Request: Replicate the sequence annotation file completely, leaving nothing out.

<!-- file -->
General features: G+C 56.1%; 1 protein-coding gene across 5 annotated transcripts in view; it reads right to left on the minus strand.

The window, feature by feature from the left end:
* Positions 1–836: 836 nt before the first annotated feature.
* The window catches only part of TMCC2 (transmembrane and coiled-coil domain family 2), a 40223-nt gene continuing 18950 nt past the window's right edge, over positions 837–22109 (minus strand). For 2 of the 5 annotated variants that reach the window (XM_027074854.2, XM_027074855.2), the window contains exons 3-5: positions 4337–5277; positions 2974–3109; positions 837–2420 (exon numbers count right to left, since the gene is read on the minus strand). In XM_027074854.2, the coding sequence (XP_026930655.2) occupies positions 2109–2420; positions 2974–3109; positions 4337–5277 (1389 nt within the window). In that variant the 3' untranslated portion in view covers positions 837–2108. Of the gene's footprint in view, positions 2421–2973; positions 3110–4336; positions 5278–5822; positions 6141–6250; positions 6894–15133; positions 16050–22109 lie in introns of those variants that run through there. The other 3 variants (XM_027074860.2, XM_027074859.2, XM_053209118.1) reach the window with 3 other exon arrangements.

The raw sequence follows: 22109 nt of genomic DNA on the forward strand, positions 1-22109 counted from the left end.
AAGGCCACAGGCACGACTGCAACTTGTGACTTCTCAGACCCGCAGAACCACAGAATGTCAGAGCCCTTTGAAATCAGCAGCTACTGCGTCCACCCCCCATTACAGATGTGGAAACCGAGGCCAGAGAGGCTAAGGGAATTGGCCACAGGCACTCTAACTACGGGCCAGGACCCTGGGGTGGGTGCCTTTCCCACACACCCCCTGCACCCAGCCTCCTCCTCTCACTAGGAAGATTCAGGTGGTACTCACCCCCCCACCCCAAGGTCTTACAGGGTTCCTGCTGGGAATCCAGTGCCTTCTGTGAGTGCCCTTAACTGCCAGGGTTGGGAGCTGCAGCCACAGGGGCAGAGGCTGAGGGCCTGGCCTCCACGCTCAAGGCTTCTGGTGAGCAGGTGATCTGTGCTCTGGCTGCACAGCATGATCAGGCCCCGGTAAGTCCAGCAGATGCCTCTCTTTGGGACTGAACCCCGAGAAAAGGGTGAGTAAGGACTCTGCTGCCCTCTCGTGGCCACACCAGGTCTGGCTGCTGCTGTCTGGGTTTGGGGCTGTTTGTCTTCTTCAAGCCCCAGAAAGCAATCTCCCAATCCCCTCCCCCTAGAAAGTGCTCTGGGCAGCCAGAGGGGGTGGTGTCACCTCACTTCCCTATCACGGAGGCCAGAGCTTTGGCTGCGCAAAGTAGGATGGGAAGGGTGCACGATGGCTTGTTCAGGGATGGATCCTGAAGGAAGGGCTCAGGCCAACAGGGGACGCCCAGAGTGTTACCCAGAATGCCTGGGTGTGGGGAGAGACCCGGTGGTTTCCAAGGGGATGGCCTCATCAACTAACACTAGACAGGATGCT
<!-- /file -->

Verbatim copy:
General features: G+C 56.1%; 1 protein-coding gene across 5 annotated transcripts in view; it reads right to left on the minus strand.

The window, feature by feature from the left end:
* Positions 1–836: 836 nt before the first annotated feature.
* The window catches only part of TMCC2 (transmembrane and coiled-coil domain family 2), a 40223-nt gene continuing 18950 nt past the window's right edge, over positions 837–22109 (minus strand). For 2 of the 5 annotated variants that reach the window (XM_027074854.2, XM_027074855.2), the window contains exons 3-5: positions 4337–5277; positions 2974–3109; positions 837–2420 (exon numbers count right to left, since the gene is read on the minus strand). In XM_027074854.2, the coding sequence (XP_026930655.2) occupies positions 2109–2420; positions 2974–3109; positions 4337–5277 (1389 nt within the window). In that variant the 3' untranslated portion in view covers positions 837–2108. Of the gene's footprint in view, positions 2421–2973; positions 3110–4336; positions 5278–5822; positions 6141–6250; positions 6894–15133; positions 16050–22109 lie in introns of those variants that run through there. The other 3 variants (XM_027074860.2, XM_027074859.2, XM_053209118.1) reach the window with 3 other exon arrangements.

The raw sequence follows: 22109 nt of genomic DNA on the forward strand, positions 1-22109 counted from the left end.
AAGGCCACAGGCACGACTGCAACTTGTGACTTCTCAGACCCGCAGAACCACAGAATGTCAGAGCCCTTTGAAATCAGCAGCTACTGCGTCCACCCCCCATTACAGATGTGGAAACCGAGGCCAGAGAGGCTAAGGGAATTGGCCACAGGCACTCTAACTACGGGCCAGGACCCTGGGGTGGGTGCCTTTCCCACACACCCCCTGCACCCAGCCTCCTCCTCTCACTAGGAAGATTCAGGTGGTACTCACCCCCCCACCCCAAGGTCTTACAGGGTTCCTGCTGGGAATCCAGTGCCTTCTGTGAGTGCCCTTAACTGCCAGGGTTGGGAGCTGCAGCCACAGGGGCAGAGGCTGAGGGCCTGGCCTCCACGCTCAAGGCTTCTGGTGAGCAGGTGATCTGTGCTCTGGCTGCACAGCATGATCAGGCCCCGGTAAGTCCAGCAGATGCCTCTCTTTGGGACTGAACCCCGAGAAAAGGGTGAGTAAGGACTCTGCTGCCCTCTCGTGGCCACACCAGGTCTGGCTGCTGCTGTCTGGGTTTGGGGCTGTTTGTCTTCTTCAAGCCCCAGAAAGCAATCTCCCAATCCCCTCCCCCTAGAAAGTGCTCTGGGCAGCCAGAGGGGGTGGTGTCACCTCACTTCCCTATCACGGAGGCCAGAGCTTTGGCTGCGCAAAGTAGGATGGGAAGGGTGCACGATGGCTTGTTCAGGGATGGATCCTGAAGGAAGGGCTCAGGCCAACAGGGGACGCCCAGAGTGTTACCCAGAATGCCTGGGTGTGGGGAGAGACCCGGTGGTTTCCAAGGGGATGGCCTCATCAACTAACACTAGACAGGATGCT